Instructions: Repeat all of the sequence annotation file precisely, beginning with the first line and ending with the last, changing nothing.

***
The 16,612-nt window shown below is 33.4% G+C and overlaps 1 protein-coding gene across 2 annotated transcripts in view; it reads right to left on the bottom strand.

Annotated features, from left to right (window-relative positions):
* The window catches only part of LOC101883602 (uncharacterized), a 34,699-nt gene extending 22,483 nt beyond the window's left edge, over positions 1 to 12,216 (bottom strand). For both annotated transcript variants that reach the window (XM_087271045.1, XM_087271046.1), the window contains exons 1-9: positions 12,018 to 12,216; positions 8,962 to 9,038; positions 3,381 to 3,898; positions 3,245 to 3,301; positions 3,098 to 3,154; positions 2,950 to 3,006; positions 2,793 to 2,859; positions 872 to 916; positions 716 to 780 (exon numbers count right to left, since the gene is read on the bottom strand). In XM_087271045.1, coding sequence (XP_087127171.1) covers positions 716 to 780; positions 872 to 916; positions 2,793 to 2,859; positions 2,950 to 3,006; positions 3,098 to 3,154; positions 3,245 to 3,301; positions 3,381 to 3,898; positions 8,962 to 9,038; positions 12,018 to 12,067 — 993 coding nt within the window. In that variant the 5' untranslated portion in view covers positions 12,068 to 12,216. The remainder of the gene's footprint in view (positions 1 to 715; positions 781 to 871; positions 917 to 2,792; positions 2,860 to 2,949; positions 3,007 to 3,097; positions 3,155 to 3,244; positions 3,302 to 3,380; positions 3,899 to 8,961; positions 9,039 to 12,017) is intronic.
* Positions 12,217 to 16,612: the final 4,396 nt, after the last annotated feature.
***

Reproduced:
The 16,612-nt window shown below is 33.4% G+C and overlaps 1 protein-coding gene across 2 annotated transcripts in view; it reads right to left on the bottom strand.

Annotated features, from left to right (window-relative positions):
* The window catches only part of LOC101883602 (uncharacterized), a 34,699-nt gene extending 22,483 nt beyond the window's left edge, over positions 1 to 12,216 (bottom strand). For both annotated transcript variants that reach the window (XM_087271045.1, XM_087271046.1), the window contains exons 1-9: positions 12,018 to 12,216; positions 8,962 to 9,038; positions 3,381 to 3,898; positions 3,245 to 3,301; positions 3,098 to 3,154; positions 2,950 to 3,006; positions 2,793 to 2,859; positions 872 to 916; positions 716 to 780 (exon numbers count right to left, since the gene is read on the bottom strand). In XM_087271045.1, coding sequence (XP_087127171.1) covers positions 716 to 780; positions 872 to 916; positions 2,793 to 2,859; positions 2,950 to 3,006; positions 3,098 to 3,154; positions 3,245 to 3,301; positions 3,381 to 3,898; positions 8,962 to 9,038; positions 12,018 to 12,067 — 993 coding nt within the window. In that variant the 5' untranslated portion in view covers positions 12,068 to 12,216. The remainder of the gene's footprint in view (positions 1 to 715; positions 781 to 871; positions 917 to 2,792; positions 2,860 to 2,949; positions 3,007 to 3,097; positions 3,155 to 3,244; positions 3,302 to 3,380; positions 3,899 to 8,961; positions 9,039 to 12,017) is intronic.
* Positions 12,217 to 16,612: the final 4,396 nt, after the last annotated feature.